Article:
THE FIGHTER AND DEPRESSION
Depression. Webster’s New World Dictionary defines it as 1) a hollow or low place. 2) low spirits; dejection. 3)
a decrease in force, activity, etc.
WebMDHealth defines depression as “... a mood disorder that causes symptoms such as low energy, prolonged sadness
or irritability, and lack of interest in daily activities. Depression is a medical condition, not a character flaw or weakness.”
Depression affects amateur and professional fighters. Fighters suffer from it after losses in fights, contract negotiations,
relations with handlers, injuries, family and the list goes on.
A recent, but extreme case of depression was brought to our attention when up and coming Philadelphia boxer Najal Turpin,
23 years old and one of the 16 contestants on the NBC reality show “The Contender” shot himself in an apparent
suicide in February.
Percy Custus, Turpin’s Manager, said he was going to visit Turpin’s girlfriend’s house the day of the
shooting, to pick up Turpin and take him to the Poconos to help train another boxer, Yusef Mack, who was preparing for an
upcoming fight. Mr. Custus said that he wanted to talk to Najal about some of his personal problems, which the fighter had
on his mind. Mr. Custus, explained that Najal did not fight over a year with the taping of “The Contender” and
he was anxious to start back fighting. But on his return to Philadelphia, he could not resume competing because he had signed
a contract that had a clause in it stating that the participants could not resume their careers until after the show had run
its course, which will be in May. The boxers were compensated and Turpin received $800.00 weekly from the producers.
Custus tried to keep Turpin busy by having him spar with as many boxers he could find. But Najal wanted to compete. Najal’s
fight record was 11-1, 8 KOs.
In the fight world depression is common.
George Foreman said on the Comcast Cable Sports Show, “The Best Damn Sports Show,“ when he fought Muhammad
Ali, he was frightened. When Ali defeated him Foreman went into a depression which led him into serving the Lord.
And everyone is familiar with Mike Tyson’s history with mental illness.
If you are concerned in your gym or dojo that one of your fighters are suffering from depression, seek help. Many people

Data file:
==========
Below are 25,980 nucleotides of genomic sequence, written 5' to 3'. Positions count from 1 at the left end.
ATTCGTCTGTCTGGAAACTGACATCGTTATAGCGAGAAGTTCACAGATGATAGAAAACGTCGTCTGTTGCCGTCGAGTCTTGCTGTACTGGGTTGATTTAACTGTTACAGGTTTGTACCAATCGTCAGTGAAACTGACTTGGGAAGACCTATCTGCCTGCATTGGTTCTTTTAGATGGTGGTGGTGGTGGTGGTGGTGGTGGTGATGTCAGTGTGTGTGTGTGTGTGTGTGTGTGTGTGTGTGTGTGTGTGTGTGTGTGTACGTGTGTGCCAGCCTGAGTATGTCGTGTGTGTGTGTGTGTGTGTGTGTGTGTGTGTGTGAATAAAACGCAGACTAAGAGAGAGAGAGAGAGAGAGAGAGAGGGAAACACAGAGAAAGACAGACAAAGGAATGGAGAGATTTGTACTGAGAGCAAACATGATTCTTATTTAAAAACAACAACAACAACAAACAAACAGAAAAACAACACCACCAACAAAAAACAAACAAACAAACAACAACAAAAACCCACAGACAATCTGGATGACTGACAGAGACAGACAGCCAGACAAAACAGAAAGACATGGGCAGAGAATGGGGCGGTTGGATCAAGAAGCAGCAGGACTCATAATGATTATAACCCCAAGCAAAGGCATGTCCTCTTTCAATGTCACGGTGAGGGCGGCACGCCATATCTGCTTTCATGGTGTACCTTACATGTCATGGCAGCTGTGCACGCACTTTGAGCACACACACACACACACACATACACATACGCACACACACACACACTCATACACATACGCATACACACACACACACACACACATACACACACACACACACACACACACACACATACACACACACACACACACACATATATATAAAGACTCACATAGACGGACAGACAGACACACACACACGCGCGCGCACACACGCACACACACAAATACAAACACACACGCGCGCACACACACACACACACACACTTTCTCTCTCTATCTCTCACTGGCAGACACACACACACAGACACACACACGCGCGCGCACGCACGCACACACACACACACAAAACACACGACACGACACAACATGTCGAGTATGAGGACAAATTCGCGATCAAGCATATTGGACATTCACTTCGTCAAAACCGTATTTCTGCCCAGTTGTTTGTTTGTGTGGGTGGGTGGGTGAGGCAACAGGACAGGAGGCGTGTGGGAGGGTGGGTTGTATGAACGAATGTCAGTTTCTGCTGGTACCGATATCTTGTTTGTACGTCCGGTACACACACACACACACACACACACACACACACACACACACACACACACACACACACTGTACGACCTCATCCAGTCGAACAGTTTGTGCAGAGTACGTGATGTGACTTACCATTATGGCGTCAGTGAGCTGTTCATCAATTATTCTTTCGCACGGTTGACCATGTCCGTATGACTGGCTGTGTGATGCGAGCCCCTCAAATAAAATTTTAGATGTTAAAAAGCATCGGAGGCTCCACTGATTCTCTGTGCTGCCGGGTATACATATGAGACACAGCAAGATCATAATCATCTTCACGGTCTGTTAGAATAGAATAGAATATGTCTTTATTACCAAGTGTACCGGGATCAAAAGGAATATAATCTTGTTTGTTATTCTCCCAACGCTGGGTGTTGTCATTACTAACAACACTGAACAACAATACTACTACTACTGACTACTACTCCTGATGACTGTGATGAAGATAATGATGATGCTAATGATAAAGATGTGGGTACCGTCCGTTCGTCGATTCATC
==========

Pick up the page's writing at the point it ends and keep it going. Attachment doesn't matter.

with depression do not seek treatment because they are embarrassed or think they will get over it on their own.
The cause of depression is not entirely clear. It is thought to be caused by an imbalance of certain brain chemicals called
neurotransmitters. Neurotransmitters are chemicals produced by the nerve cells in the brain that send messages back and forth
across the space between the cells (synapse).
The neurotransmitters believed to play a role in mental functioning are serotonin, norepinephrine, dopamine, and gamma-aminobutyric
acid (GABA). When the normal balance of these neurotransmitters is upset, headache, depression, or other mental health problems
Depression seems to run in families and may be triggered by stressful events and lack of social support and it tends to
Gina Shaw wrote in WebMDHealth, “Depression: His Part 1, Men Get Angry, Not Sad”.
“Although studies show that depression is more than twice as prevalent in women as in men, Some experts feel that
men with depression may be seriously underdiagnosed. Why? Their Symptoms aren’t necessarily what we expect. ‘Some
of us believe that men are just showing depression differently,’ says Fredric Rabinowitz, PhD, the University of Redlands,
who with University of Iowa psychologist Sam Cochran has written ‘Men and Depression and Deepening’ Psychotherapy
“...men’s symptoms of depression can be misleading, because they often don’t involve crying or feeling
sad. Frequently, male depression first shows up in the physical symptoms, such as headaches, gastrointestinal distress, and
sexual dysfunction. Other symptoms can include:
Irritability, anger and lashing out
Inability to function at the office
Interrupted sleep patterns
Reluctance to seek treatment can be dangerous, and even deadly. Men with depression commit suicide at much higher rates
than women, although more women attempt it. And depression has been linked to heart problems--men with depression are more
than twice as likely to develop coronary heart disease than those who are not depressive.
What you should do if some of the symptoms described before sound familiar, and you’re concerned about depression?
First, realize that depression is nothing to be ashamed of. It’s nothing you’ve ‘done wrong’. Scientists
now believe that clinical depression sterns from a combination of genetic, biochemical, and environmental factors, most of
which you’ve had no control over.
See your primary care doctor and describe your symptoms. ‘More and more primary care doctors are being trained to
recognize symptoms of depression,’ says (Melodie) Morgan-Minott (Northeastern Ohio University College of Medicine.)
Your doctor can either refer you to a psychiatrist or psychologist. Mention to him or her that you are wondering about depression.
Consider both medicine and medication. ‘Typically men will go to their family physician privately and get antidepressant.
But without having therapy at the same time, some of the same patterns just continue,’ says Rabinowitz. Most current
research indicates that while both anti-depressant medications and therapy are effective in combating depression, the most
potent treatment combines the two.”
Sources-Reality Boxer Shocker-”Contender” An Apparent Suicide by Tim Smith, Daily New Sports Writer.
WebMD Health Authors.
Melodie Morgan-Minott, MD, Northeastern Ohio University College of Medicine.
Frederic Rabinowitz, PhD, University of Redlands.
Steven Iparl, manager of website, http:// www.maledepression.com.